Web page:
Showrunner Oliver Goldstick encourages TV writers to focus on three things when looking for work after their first staffing job.
There’s no shortage of advice on how to land your first TV writing job. But how do you find work again when that gig ends? What steps can you take to turn that first hire into a second one and beyond? Showrunner Oliver Goldstick (High School Musical: The Musical: The Series, Pretty Little Liars) encourages writers to focus on these three things after leaving their first staff position.
Question: “What advice do you have for a new writer looking for work after their first staffing job?”
Oliver Goldstick: This isn’t a coded question about stealing office supplies, right? First off, congratulations for procuring that first staffing job. Pat yourself on the back before you melt into a puddle of uncertainty. The business of television has changed a lot in recent years: series orders are truncated, writers are compelled to move onto the next gig just as they’re settling into a new “family,” and many writers are being robbed of mentorships, i.e., learning on the job from an experienced showrunner and/or upper-level writers. New rules apply, so we must adapt accordingly. BUT, even as I become the elder statesman in the writers’ room—which roughly translates into knowing what Paul Newman did before salad dressing—some things haven’t changed. I would encourage a staff writer who’s leaving their first job to focus on three things: 1) building the portfolio, 2) balancing solitude with socializing, and 3) bonding with representation to set achievable goals.
1) The Portfolio. It’s crucial to take advantage of “downtime” to write another sample. Doesn't matter if it’s an original pilot, a screenplay, a libretto—commit to realizing an idea that you’re passionate about. Write that first draft. You might leave that first job with a script (i.e. your writer’s draft) that can be used as a sample, but chances are, an original piece will provide a more solid introduction to your voice, your skill, your sensibility. When staffing a room, I’m inevitably drawn to a wildly original, distinctive sample; off the top of my head, I can cite two original pilots (neither produced to my knowledge) where I felt compelled to meet the writers. One centered on the teenage sister of a Columbine-type assassin who was forced to return to the psychically scarred high school months after the tragedy; the other was a Gothic mystery set in soot-choked Victorian London. The latter’s atmospheric teaser took place in a morgue where there were strings tied around a cadaver’s fingers. Those strings were attached to bells—if they rang, the morgue staff would be alerted that this fresh arrival was back from the dead, or at least awoken from a coma. It’s literally been YEARS since I’ve laid eyes on these samples, and yet they continue to haunt. Both writers, in their interviews, admitted that they wrote these samples out of passion, never expecting them to be produced. I share this not to endorse writing a sensational spec for the sake of shock value, but rather following your gut and telling a story—as Robert Penn Warren would say—that’s chosen YOU.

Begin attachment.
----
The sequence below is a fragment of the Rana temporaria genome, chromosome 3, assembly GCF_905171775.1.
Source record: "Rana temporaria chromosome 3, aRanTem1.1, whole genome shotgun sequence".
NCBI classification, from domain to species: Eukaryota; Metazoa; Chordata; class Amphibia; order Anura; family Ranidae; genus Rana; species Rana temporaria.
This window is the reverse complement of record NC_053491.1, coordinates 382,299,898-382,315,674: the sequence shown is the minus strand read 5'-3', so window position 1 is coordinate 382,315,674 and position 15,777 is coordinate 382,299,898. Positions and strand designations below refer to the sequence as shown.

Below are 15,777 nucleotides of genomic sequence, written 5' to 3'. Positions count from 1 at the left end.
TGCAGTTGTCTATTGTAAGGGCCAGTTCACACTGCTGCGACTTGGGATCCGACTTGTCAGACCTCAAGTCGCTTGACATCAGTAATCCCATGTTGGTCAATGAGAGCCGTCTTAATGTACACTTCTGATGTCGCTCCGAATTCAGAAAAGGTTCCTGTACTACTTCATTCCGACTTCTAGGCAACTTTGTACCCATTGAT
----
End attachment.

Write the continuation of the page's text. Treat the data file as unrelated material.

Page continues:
2) The Balance. Our chosen vocation demands solitude. We have to leave this reality to create another. And yet, when we come up for air, it’s important to occasionally seek out community. In other words, if you’re a young writer who has recently joined the Guild, attend the panels that are offered, join a mentor’s room, bounce ideas and questions off people who’ve blazed a trail you’d like to follow. I’m often asked what I would change or do differently if I were starting out today. I urge these young writers to seek out people who “get” them. What does that mean? Think of that sandbox your five-year-old self wandered into at your neighborhood playground. Think of how some kids immediately wanted to engage, play the same game, jump into your alternate reality. And then there was the kid who just stared at you like the worst kind of cockroach. Yeah, that's not the kid you want to give your spec to 20 years later. Some people will never “get” you, and unfortunately, we waste a lot of time early in our careers trying to win over those people. Find the folks who do “get” you, who laugh and cry at the same things, and hold on TIGHT. Those souls will inevitably be the same writers and executives you will work with again and again throughout your career. Which leads me to…
3) The Bond. At this stage of your career, you need to work with representation that understands your long-term goals and recognizes the type of writers and producers who will nurture you. You’ve already managed to get your foot in the door, you’ve hopefully made some nice friendships, you know how at least one writers’ room works—now you need someone to expand your professional horizon and offer opportunities. Make sure you recognize this agent/manager as a partner. You’re working toward a common goal. If you’re honest with your rep, if you plan achievable goals, share the type of series you aspire to work on and/or create, you have someone who’s got real direction in helping you find that second job.
I’ve known many writers who struggled to get a second gig after staffing, and I’ve known others who were fortunate to be on a series that welcomed them back with a promotion. But, as we know, this isn’t a business where you can ever get too comfortable. You must keep producing new work and you must find a balance between doing that work and forging connections with people who can help you realize future goals.
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